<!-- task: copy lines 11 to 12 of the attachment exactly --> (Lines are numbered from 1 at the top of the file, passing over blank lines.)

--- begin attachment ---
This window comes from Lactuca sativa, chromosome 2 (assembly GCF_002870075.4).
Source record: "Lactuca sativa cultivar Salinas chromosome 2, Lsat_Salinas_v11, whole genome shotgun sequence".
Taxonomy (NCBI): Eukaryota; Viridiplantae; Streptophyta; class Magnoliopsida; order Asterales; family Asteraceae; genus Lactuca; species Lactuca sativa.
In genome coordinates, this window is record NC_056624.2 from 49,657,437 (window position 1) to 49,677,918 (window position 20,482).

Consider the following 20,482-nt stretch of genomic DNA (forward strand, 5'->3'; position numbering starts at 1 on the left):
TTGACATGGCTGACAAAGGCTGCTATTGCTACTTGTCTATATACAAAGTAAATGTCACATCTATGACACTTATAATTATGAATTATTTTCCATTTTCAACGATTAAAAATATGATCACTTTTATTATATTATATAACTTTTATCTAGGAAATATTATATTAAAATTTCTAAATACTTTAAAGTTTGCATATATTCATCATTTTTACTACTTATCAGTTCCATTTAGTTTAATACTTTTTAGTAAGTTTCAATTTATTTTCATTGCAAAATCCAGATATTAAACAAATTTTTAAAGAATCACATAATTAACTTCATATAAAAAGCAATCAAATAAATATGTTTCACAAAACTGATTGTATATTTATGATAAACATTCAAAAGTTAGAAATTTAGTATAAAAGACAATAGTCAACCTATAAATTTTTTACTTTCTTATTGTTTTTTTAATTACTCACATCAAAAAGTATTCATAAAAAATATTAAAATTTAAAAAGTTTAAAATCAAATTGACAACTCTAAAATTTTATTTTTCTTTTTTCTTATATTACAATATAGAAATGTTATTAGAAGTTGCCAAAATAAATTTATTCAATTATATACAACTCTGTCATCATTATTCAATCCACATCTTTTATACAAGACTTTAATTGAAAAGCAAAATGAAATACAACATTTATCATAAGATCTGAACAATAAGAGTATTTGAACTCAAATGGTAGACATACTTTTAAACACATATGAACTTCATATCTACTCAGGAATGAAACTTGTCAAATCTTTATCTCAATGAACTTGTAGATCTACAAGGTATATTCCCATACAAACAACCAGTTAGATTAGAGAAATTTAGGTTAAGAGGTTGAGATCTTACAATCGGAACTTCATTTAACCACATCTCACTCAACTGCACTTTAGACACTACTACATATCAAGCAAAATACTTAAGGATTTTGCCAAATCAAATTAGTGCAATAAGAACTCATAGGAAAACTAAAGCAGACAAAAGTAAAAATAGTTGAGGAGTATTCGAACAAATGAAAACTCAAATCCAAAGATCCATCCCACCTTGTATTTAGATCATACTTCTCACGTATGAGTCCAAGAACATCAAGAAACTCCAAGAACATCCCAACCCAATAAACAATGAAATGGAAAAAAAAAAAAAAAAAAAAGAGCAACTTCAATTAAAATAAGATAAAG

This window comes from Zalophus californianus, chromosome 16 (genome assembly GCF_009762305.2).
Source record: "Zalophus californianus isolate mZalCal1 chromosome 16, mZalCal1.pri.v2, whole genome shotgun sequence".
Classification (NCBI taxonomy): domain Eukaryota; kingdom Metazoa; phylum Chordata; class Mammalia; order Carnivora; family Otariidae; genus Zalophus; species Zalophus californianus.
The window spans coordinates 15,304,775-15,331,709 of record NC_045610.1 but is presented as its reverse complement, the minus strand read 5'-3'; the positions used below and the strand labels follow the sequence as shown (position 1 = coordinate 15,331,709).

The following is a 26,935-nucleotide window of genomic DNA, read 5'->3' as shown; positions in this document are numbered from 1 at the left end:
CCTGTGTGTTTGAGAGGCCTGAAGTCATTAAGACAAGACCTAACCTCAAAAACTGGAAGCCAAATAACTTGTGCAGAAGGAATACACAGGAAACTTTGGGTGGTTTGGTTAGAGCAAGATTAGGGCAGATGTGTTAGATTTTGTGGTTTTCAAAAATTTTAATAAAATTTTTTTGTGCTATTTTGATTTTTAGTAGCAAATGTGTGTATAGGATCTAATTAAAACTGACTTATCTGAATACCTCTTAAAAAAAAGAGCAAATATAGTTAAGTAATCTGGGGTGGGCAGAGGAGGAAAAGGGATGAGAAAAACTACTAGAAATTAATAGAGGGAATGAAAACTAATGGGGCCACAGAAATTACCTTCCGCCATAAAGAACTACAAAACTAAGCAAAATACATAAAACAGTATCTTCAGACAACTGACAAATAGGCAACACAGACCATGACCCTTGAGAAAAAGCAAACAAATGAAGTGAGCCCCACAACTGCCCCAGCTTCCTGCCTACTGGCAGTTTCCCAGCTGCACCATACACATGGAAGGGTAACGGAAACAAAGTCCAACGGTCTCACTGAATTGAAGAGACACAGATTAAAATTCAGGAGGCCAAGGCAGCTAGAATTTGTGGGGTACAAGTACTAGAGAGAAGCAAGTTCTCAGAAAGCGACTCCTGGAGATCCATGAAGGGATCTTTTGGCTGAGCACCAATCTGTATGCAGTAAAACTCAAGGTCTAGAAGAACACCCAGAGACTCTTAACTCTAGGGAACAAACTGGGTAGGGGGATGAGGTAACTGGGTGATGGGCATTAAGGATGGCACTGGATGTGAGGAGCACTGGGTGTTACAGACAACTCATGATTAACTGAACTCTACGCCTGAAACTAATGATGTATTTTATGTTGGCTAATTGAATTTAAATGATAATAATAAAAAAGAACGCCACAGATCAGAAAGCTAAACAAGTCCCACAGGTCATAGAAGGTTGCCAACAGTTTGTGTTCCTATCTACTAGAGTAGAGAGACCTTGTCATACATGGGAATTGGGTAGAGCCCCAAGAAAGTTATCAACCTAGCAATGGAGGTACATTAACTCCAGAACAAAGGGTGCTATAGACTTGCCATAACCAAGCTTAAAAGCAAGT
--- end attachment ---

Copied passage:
The following is a 26,935-nucleotide window of genomic DNA, read 5'->3' as shown; positions in this document are numbered from 1 at the left end:
CCTGTGTGTTTGAGAGGCCTGAAGTCATTAAGACAAGACCTAACCTCAAAAACTGGAAGCCAAATAACTTGTGCAGAAGGAATACACAGGAAACTTTGGGTGGTTTGGTTAGAGCAAGATTAGGGCAGATGTGTTAGATTTTGTGGTTTTCAAAAATTTTAATAAAATTTTTTTGTGCTATTTTGATTTTTAGTAGCAAATGTGTGTATAGGATCTAATTAAAACTGACTTATCTGAATACCTCTTAAAAAAAAGAGCAAATATAGTTAAGTAATCTGGGGTGGGCAGAGGAGGAAAAGGGATGAGAAAAACTACTAGAAATTAATAGAGGGAATGAAAACTAATGGGGCCACAGAAATTACCTTCCGCCATAAAGAACTACAAAACTAAGCAAAATACATAAAACAGTATCTTCAGACAACTGACAAATAGGCAACACAGACCATGACCCTTGAGAAAAAGCAAACAAATGAAGTGAGCCCCACAACTGCCCCAGCTTCCTGCCTACTGGCAGTTTCCCAGCTGCACCATACACATGGAAGGGTAACGGAAACAAAGTCCAACGGTCTCACTGAATTGAAGAGACACAGATTAAAATTCAGGAGGCCAAGGCAGCTAGAATTTGTGGGGTACAAGTACTAGAGAGAAGCAAGTTCTCAGAAAGCGACTCCTGGAGATCCATGAAGGGATCTTTTGGCTGAGCACCAATCTGTATGCAGTAAAACTCAAGGTCTAGAAGAACACCCAGAGACTCTTAACTCTAGGGAACAAACTGGGTAGGGGGATGAGGTAACTGGGTGATGGGCATTAAGGATGGCACTGGATGTGAGGAGCACTGGGTGTTACAGACAACTCATGATTAACTGAACTCTACGCCTGAAACTAATGATGTATTTTATGTTGGCTAATTGAATTTAAATGATAATAATAAAAAAGAACGCCACAGATCAGAAAGCTAAACAAGTCCCACAGGTCATAGAAGGTTGCCAACAGTTTGTGTTCCTATCTACTAGAGTAGAGAGACCTTGTCATACATGGGAATTGGGTAGAGCCCCAAGAAAGTTATCAACCTAGCAATGGAGGTACATTAACTCCAGAACAAAGGGTGCTATAGACTTGCCATAACCAAGCTTAAAAGCAAGT